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I don’t want to excuse or debate or even really dwell on the Ottawa occupation or border blockades.

But I do want to talk about something underneath these incidents that is worth our attention.

Regardless of the precise motivations of the organizers – and I fully concede there are extremists, seditionists and an actual fringe to these groups – I want to focus on why ordinary Canadians lined overpasses to cheer on the convoy across the country.

It’s more than just anger about COVID-19 restrictions; on the whole, Canadians have shown great solidarity with public-health measures.

Rather, I suspect and worry we are fully in an era of tension and of disparity that our politics seems dumbfounded about. Millennials are now in our thirties, and many feel homeownership is an impossible dream of a simpler time. Retirees worry about the rising cost of living. Gen Zers fear climate change. A Russian president speaks of imperialist ambitions that sound more fitting to a century ago than the modern world.

Again, this is not to excuse bad actors; I am not writing a column about “economic anxiety” as some sort of culpability panacea.

But I do take as a very fair and important point what Jeet Heer wrote recently in The Nation: “The Freedom Convoy is speaking to discontent that is widespread… Those who have sympathy for the convoy tend to be poorer, younger, and less educated…”

He goes on to say, “The burden of the pandemic has fallen on the working class… As the pandemic enters its third year, many Canadians have become more pessimistic and feel that governments are dealing with the problem by imposing duties without offering economic relief or a path forward. This is producing stress and anger. The Freedom Convoy isn’t a working-class movement. But it will be able to harvest and exploit working-class anger unless the plight of poorer Canadians improves. The Freedom Convoy should be a wake-up call for not just Canada but the wider world as well.”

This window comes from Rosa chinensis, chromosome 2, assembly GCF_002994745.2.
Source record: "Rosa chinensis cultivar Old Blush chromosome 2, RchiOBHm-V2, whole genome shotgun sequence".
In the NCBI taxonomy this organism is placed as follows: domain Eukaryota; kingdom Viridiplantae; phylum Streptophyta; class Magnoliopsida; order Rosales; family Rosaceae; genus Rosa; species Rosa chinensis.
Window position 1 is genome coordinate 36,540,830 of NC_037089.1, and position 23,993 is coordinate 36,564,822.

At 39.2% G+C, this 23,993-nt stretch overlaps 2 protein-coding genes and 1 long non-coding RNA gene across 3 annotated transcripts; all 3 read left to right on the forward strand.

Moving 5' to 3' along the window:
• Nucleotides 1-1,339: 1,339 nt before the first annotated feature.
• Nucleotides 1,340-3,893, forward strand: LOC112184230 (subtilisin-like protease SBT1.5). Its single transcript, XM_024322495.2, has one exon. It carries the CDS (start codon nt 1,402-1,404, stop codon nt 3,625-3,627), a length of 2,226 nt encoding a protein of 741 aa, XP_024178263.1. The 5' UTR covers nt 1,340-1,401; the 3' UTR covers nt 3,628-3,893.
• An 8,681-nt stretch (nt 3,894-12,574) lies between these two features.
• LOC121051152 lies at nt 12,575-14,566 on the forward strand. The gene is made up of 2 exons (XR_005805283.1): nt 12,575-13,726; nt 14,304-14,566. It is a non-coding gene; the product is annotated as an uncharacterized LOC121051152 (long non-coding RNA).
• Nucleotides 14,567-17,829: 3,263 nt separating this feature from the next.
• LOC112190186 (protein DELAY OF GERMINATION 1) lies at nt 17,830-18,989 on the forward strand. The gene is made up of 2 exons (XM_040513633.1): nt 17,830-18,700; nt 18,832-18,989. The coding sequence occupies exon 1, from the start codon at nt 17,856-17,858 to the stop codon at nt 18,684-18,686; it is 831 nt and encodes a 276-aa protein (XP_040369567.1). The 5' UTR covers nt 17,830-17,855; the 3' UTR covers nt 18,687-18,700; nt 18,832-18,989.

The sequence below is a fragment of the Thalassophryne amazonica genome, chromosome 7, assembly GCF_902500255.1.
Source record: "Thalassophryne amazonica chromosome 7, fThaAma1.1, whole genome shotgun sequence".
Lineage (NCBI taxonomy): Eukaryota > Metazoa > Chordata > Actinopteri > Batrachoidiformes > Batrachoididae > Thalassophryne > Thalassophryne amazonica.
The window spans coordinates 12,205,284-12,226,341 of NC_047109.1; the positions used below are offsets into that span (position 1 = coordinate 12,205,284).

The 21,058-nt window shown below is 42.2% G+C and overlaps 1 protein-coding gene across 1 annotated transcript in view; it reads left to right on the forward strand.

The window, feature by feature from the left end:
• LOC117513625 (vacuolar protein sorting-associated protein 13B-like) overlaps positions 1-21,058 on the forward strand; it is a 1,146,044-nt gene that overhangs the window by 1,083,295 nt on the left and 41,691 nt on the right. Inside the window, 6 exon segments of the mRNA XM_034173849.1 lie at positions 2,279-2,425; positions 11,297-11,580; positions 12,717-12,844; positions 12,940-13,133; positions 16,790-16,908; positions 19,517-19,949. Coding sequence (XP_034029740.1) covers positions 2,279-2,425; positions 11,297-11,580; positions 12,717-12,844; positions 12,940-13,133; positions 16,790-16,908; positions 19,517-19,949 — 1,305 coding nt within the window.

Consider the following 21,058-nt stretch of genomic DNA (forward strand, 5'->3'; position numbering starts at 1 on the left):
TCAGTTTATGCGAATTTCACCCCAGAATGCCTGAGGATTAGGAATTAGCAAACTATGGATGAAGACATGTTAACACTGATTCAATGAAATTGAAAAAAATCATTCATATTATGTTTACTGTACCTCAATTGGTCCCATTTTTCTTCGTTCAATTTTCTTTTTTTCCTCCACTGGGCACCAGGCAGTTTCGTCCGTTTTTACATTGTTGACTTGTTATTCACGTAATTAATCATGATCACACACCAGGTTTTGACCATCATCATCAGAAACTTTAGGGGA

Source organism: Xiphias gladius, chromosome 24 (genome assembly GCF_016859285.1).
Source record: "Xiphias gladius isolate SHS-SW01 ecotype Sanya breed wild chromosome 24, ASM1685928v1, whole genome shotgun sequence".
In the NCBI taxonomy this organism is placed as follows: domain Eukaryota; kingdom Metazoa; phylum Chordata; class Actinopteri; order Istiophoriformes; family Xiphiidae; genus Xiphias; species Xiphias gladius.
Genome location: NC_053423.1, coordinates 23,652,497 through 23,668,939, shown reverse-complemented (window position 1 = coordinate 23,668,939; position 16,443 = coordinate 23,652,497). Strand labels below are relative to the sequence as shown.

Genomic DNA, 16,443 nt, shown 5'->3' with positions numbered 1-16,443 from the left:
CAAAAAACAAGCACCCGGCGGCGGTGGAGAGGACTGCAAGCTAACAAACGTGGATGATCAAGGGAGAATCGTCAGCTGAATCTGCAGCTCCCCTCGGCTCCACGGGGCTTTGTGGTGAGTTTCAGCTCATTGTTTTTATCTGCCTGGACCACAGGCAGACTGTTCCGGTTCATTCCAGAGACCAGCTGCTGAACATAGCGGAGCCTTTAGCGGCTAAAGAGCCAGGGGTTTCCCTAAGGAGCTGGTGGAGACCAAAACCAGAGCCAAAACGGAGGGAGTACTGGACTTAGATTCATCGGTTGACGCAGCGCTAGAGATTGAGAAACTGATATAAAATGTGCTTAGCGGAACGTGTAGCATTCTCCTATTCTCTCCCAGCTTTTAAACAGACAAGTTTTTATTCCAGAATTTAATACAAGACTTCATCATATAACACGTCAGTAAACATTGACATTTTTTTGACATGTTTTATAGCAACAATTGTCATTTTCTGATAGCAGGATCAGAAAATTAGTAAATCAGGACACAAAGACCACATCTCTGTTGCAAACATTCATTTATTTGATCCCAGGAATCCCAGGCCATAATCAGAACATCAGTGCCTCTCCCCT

Our politics feels broken, unable to get important things done. I’ve commented before favourably about Ezra Klein’s writings and interviews on this subject, and agree with his thesis that we’ve built up processes that make improving transportation systems, building housing and other key infrastructure projects we once considered nation-building harder and delayed or reduced in scope or cancelled.

As Klein said recently on his New York Times podcast, “You have a country in which it is… harder and harder and harder to get anything done. And I think one of the unhappy equilibriums of that is that you end up with representation, but not action. Because representation is fairly cheap.”

No wonder identity and polarization have become such potent forces in our politics; we can debate and fight over beliefs, rather than coming together to get things done.

Our politics needs a reset, a focus on persuasion and getting things done and less on animating a sliver of the left or right that can be reved up into a motivated voter base, and more of a focus on getting important projects delivered. Our politics needs to be about results, not animus, making daily life easier and more affordable and restoring a sense of ambition, a belief that we can actually get ahead, what Tony Blair used to call “aspiration”.

Or, as Alexandra Ocasio Cortez recently told The New Yorker“That is the work of movement. That is the work of organizing. That is the work of elections. That is the work of legislation. That is the work of theory, of concepts, you know? And that is what it means to be in the arena.”

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Liberal MP Joël Lightbound was the talk of the town on Monday. Part of it because of what he said about COVID-19 and mandatory vaccinations for truck drivers, and part of it because most Canadians had no idea who he was.